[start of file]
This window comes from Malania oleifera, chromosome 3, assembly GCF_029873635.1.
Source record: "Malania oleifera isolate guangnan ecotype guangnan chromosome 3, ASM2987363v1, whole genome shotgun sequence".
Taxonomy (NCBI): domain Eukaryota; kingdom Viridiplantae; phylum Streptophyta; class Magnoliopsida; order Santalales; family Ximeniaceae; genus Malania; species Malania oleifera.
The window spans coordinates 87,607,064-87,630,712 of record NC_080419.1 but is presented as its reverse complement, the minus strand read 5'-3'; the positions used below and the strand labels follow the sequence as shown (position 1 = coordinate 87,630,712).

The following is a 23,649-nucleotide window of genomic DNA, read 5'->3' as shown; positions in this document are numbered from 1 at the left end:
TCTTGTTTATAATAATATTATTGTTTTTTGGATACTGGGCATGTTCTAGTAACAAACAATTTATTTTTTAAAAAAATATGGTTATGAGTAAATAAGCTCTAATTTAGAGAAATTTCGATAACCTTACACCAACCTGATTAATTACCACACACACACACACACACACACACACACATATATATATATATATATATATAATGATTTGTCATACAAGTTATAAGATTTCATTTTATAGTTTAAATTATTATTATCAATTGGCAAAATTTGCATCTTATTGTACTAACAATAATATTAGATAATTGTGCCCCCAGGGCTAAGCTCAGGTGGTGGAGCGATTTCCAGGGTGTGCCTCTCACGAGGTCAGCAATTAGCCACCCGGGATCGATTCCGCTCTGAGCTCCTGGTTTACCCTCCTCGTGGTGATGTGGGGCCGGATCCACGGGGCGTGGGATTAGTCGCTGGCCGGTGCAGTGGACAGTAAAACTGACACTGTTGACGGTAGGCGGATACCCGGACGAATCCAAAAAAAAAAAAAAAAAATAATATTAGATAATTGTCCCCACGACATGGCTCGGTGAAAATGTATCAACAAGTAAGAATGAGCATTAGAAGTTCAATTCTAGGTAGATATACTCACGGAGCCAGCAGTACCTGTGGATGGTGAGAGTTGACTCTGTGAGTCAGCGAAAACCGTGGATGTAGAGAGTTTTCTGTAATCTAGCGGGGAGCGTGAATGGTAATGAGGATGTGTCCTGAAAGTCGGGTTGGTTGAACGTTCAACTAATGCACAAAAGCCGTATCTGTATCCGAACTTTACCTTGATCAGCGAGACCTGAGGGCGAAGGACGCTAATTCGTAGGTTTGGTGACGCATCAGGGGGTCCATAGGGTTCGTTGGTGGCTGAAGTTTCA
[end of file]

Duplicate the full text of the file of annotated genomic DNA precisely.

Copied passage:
This window comes from Malania oleifera, chromosome 3, assembly GCF_029873635.1.
Source record: "Malania oleifera isolate guangnan ecotype guangnan chromosome 3, ASM2987363v1, whole genome shotgun sequence".
Taxonomy (NCBI): domain Eukaryota; kingdom Viridiplantae; phylum Streptophyta; class Magnoliopsida; order Santalales; family Ximeniaceae; genus Malania; species Malania oleifera.
The window spans coordinates 87,607,064-87,630,712 of record NC_080419.1 but is presented as its reverse complement, the minus strand read 5'-3'; the positions used below and the strand labels follow the sequence as shown (position 1 = coordinate 87,630,712).

The following is a 23,649-nucleotide window of genomic DNA, read 5'->3' as shown; positions in this document are numbered from 1 at the left end:
TCTTGTTTATAATAATATTATTGTTTTTTGGATACTGGGCATGTTCTAGTAACAAACAATTTATTTTTTAAAAAAATATGGTTATGAGTAAATAAGCTCTAATTTAGAGAAATTTCGATAACCTTACACCAACCTGATTAATTACCACACACACACACACACACACACACACACATATATATATATATATATATATAATGATTTGTCATACAAGTTATAAGATTTCATTTTATAGTTTAAATTATTATTATCAATTGGCAAAATTTGCATCTTATTGTACTAACAATAATATTAGATAATTGTGCCCCCAGGGCTAAGCTCAGGTGGTGGAGCGATTTCCAGGGTGTGCCTCTCACGAGGTCAGCAATTAGCCACCCGGGATCGATTCCGCTCTGAGCTCCTGGTTTACCCTCCTCGTGGTGATGTGGGGCCGGATCCACGGGGCGTGGGATTAGTCGCTGGCCGGTGCAGTGGACAGTAAAACTGACACTGTTGACGGTAGGCGGATACCCGGACGAATCCAAAAAAAAAAAAAAAAAATAATATTAGATAATTGTCCCCACGACATGGCTCGGTGAAAATGTATCAACAAGTAAGAATGAGCATTAGAAGTTCAATTCTAGGTAGATATACTCACGGAGCCAGCAGTACCTGTGGATGGTGAGAGTTGACTCTGTGAGTCAGCGAAAACCGTGGATGTAGAGAGTTTTCTGTAATCTAGCGGGGAGCGTGAATGGTAATGAGGATGTGTCCTGAAAGTCGGGTTGGTTGAACGTTCAACTAATGCACAAAAGCCGTATCTGTATCCGAACTTTACCTTGATCAGCGAGACCTGAGGGCGAAGGACGCTAATTCGTAGGTTTGGTGACGCATCAGGGGGTCCATAGGGTTCGTTGGTGGCTGAAGTTTCA